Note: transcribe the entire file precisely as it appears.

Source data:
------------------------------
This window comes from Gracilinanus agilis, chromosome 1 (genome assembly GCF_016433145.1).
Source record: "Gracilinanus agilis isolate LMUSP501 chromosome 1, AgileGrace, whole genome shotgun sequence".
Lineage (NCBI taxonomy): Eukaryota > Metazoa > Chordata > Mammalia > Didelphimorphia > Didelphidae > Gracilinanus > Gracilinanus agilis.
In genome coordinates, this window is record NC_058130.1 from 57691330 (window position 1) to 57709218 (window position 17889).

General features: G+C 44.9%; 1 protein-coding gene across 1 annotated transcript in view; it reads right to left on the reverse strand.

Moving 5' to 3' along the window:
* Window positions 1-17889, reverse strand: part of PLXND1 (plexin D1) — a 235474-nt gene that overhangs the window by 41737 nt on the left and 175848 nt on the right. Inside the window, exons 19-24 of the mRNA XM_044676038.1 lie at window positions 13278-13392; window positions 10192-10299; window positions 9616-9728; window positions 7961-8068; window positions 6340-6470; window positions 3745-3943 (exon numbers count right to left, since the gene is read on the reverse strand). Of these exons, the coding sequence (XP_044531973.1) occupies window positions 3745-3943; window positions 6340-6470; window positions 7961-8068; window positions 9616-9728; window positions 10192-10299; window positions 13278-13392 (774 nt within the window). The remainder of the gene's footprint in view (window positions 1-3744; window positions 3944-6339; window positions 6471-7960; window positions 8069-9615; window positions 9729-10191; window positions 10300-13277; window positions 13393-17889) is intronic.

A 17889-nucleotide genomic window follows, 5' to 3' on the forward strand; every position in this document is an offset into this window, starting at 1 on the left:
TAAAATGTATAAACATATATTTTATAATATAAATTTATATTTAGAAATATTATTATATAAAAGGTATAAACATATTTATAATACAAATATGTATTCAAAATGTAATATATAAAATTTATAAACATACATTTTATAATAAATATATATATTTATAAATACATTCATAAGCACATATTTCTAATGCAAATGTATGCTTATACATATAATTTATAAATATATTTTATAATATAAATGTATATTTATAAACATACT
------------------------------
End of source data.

This window comes from Gracilinanus agilis, chromosome 1 (genome assembly GCF_016433145.1).
Source record: "Gracilinanus agilis isolate LMUSP501 chromosome 1, AgileGrace, whole genome shotgun sequence".
Lineage (NCBI taxonomy): Eukaryota > Metazoa > Chordata > Mammalia > Didelphimorphia > Didelphidae > Gracilinanus > Gracilinanus agilis.
In genome coordinates, this window is record NC_058130.1 from 57691330 (window position 1) to 57709218 (window position 17889).

General features: G+C 44.9%; 1 protein-coding gene across 1 annotated transcript in view; it reads right to left on the reverse strand.

Moving 5' to 3' along the window:
* Window positions 1-17889, reverse strand: part of PLXND1 (plexin D1) — a 235474-nt gene that overhangs the window by 41737 nt on the left and 175848 nt on the right. Inside the window, exons 19-24 of the mRNA XM_044676038.1 lie at window positions 13278-13392; window positions 10192-10299; window positions 9616-9728; window positions 7961-8068; window positions 6340-6470; window positions 3745-3943 (exon numbers count right to left, since the gene is read on the reverse strand). Of these exons, the coding sequence (XP_044531973.1) occupies window positions 3745-3943; window positions 6340-6470; window positions 7961-8068; window positions 9616-9728; window positions 10192-10299; window positions 13278-13392 (774 nt within the window). The remainder of the gene's footprint in view (window positions 1-3744; window positions 3944-6339; window positions 6471-7960; window positions 8069-9615; window positions 9729-10191; window positions 10300-13277; window positions 13393-17889) is intronic.

A 17889-nucleotide genomic window follows, 5' to 3' on the forward strand; every position in this document is an offset into this window, starting at 1 on the left:
TAAAATGTATAAACATATATTTTATAATATAAATTTATATTTAGAAATATTATTATATAAAAGGTATAAACATATTTATAATACAAATATGTATTCAAAATGTAATATATAAAATTTATAAACATACATTTTATAATAAATATATATATTTATAAATACATTCATAAGCACATATTTCTAATGCAAATGTATGCTTATACATATAATTTATAAATATATTTTATAATATAAATGTATATTTATAAACATACT